Taking good notes in college is essential to your success. Whether you’re sitting in a lecture hall with 300 other students or in a discussion class of 15, you need to know how to take notes effectively. I’ve written a guide for taking notes in class, so hopefully a few of these tips can help you! Remember that everyone’s brain works differently, so you will need to figure out what works best for your learning style.
If you know what material your professor will cover in class, read over it beforehand. Scan the sections in the textbook, read through the PowerPoints, and make a list of any questions you have. When you get to class, you will have already seen the material and it will be easier to follow along. You will also have a list of questions ready so you can ask your professor or other students.
Note: This doesn’t apply to every class. You will figure out pretty quickly which classes you should prepare for ahead of time. Last semester I always did a lot of reading before chemistry and biology, but you might need to prepare more for an english class. Find out what works best for you and your class schedule!
Get a spiral notebook for each class and take notes by hand (you will retain more of the lecture). Bring it to class everyday; your notes won’t help you if you lose them! I usually leave all my spiral notebooks in my backpack when I’m not using them, just in case. Finding pens that you like makes taking notes for an hour straight a little easier. I like the Pilot EasyTouch and the Twist-Erase if I’m using a pencil. Oh and leave your phone in your bag. You already know why!
How to Take Notes
I prefer to take notes in an outline form because it makes me feel the most organized, but you could also use a different method if it works better for you.
When you take notes, you don’t need to write everything. You should only be writing the most important things to guide your studying later. Your most important concepts generally include the topics your professor:
- writes on the board
- repeats multiple times
- emphasizes with tone of voice or amount of time spent on a topic
- talks about using word clues (“first reason”, “third point of view”, “in contrast”, etc.)
- says will be on the exam (duh!)
These are the things you should be taking notes on! You should also be sure to write down definitions, dates, names, and visuals/diagrams. If you write everything your professor says, you will have so much extra information that you won’t know what is important for the exam.
Your strategies for taking notes will probably be slightly different for each class. For example, my history professor didn’t test us on the dates of events, so I rarely included dates in my notes. This will get easier once you start to get to know your professors and the way they run their classes.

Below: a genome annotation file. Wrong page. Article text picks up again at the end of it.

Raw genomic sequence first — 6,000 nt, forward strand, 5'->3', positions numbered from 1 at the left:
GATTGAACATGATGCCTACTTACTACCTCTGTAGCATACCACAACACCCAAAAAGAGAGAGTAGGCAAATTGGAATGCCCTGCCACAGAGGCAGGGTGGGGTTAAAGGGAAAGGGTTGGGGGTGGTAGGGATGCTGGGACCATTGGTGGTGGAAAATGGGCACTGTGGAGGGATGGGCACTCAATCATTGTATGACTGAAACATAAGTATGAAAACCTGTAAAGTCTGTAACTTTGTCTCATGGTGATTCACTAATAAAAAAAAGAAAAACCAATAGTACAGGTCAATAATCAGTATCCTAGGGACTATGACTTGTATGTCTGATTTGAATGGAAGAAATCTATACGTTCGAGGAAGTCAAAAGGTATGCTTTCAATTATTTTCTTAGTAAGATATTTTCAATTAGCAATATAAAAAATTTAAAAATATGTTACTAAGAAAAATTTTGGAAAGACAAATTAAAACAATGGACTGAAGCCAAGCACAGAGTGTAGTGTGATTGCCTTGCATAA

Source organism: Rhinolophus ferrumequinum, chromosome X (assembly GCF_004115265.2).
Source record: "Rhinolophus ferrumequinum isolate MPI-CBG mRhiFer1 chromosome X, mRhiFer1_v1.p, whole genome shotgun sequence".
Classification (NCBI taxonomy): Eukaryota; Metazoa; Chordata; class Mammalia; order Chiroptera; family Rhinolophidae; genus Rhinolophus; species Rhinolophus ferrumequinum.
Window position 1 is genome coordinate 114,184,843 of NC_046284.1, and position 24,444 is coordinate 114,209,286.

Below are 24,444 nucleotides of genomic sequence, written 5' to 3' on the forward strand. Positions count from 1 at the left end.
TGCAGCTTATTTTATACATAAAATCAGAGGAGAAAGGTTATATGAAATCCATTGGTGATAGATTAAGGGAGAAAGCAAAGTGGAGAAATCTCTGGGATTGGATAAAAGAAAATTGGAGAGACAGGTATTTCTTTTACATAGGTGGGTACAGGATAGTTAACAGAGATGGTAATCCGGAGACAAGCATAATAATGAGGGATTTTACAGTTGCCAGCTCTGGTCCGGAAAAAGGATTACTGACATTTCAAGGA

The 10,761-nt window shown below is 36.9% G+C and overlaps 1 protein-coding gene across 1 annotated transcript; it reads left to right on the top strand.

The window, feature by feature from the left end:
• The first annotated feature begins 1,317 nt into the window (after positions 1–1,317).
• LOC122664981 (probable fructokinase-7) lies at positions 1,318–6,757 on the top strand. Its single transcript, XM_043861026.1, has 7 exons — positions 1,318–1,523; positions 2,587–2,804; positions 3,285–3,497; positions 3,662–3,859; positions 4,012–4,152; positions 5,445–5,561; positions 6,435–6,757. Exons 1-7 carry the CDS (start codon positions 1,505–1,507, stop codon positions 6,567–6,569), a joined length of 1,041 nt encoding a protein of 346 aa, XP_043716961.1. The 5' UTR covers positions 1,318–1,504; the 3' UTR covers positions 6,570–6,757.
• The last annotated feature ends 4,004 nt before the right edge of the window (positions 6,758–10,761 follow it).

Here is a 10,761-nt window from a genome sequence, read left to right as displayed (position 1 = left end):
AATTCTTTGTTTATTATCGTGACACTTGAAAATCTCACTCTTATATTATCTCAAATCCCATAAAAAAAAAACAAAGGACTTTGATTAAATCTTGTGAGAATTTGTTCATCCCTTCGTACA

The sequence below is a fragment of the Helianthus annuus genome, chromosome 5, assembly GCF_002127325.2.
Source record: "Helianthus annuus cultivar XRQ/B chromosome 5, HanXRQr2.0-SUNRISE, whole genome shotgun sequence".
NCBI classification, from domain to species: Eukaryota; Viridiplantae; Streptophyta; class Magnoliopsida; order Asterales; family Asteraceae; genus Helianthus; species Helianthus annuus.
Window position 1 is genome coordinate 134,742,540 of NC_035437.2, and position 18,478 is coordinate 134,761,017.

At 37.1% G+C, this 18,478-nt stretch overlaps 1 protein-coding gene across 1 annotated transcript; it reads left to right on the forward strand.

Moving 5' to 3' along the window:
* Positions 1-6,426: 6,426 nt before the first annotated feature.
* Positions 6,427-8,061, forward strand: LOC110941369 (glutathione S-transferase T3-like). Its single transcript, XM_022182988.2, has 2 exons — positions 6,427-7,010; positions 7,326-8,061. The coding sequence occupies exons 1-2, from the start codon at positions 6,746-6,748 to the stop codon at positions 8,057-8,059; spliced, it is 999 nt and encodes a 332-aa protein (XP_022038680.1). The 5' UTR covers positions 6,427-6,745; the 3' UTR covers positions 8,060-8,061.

THE DO’S AND DON’TS OF NOTE-TAKING
- Do always title and date your notes. When you’re studying later, you’ll want to know which sections correspond with which chapters and exams.
- Don’t copy word for word if you can avoid it. You will remember the information better if you write it in your own words.
- Do underline vocabulary and main ideas. I prefer to write in black ink and use colors later when I’m studying so I’m not shuffling through my bag during lecture.
- Don’t write everything on the PowerPoint or everything the professor says. Actively listen to the lecture, and write down the main ideas in bullet points. This will help your understanding later.
- Do listen to other people’s questions and take notes on the answers if you think they will help you when you’re studying.
- Don’t try to squeeze too much information on one page. Give yourself some room to add things later.
IF YOUR PROFESSOR TALKS QUICKLY
Sometimes you’ll have a professor that talks so fast that you can barely keep up. This is the only time when I would suggest using your laptop to take notes. Just stay focused on the lecture and hand write your notes after class. It really will help you remember. I’ve also been successful taking notes by hand in a class that moved quickly, so there’s no excuse if you get too distracted on your laptop! You just have to use bullet points and more abbreviations. I’m not a fast writer, but I found that writing smaller helped increase my speed.
Review your notes within 24 hours of taking them so you still remember the lecture. After you review, you’ll want to be able to summarize the material, recognize the key points and how they relate to the rest of the lecture, and think of possible test questions. You don’t need to write all this down unless you think it would be more helpful to you, but think about it. The main purpose for this is so you get an overall understanding of the material. While facts and definitions are important, you won’t know how to use them unless you have a greater understanding of the lecture.
This also allows you to recognize any gaps in your understanding. You don’t want to get behind and try to catch up the day before the exam. Go see your professor or talk to other students whenever you have questions. It will make studying for the exam much easier!
So that is how I like taking notes during class and what works for me. Let me know how you like to take notes in the comments!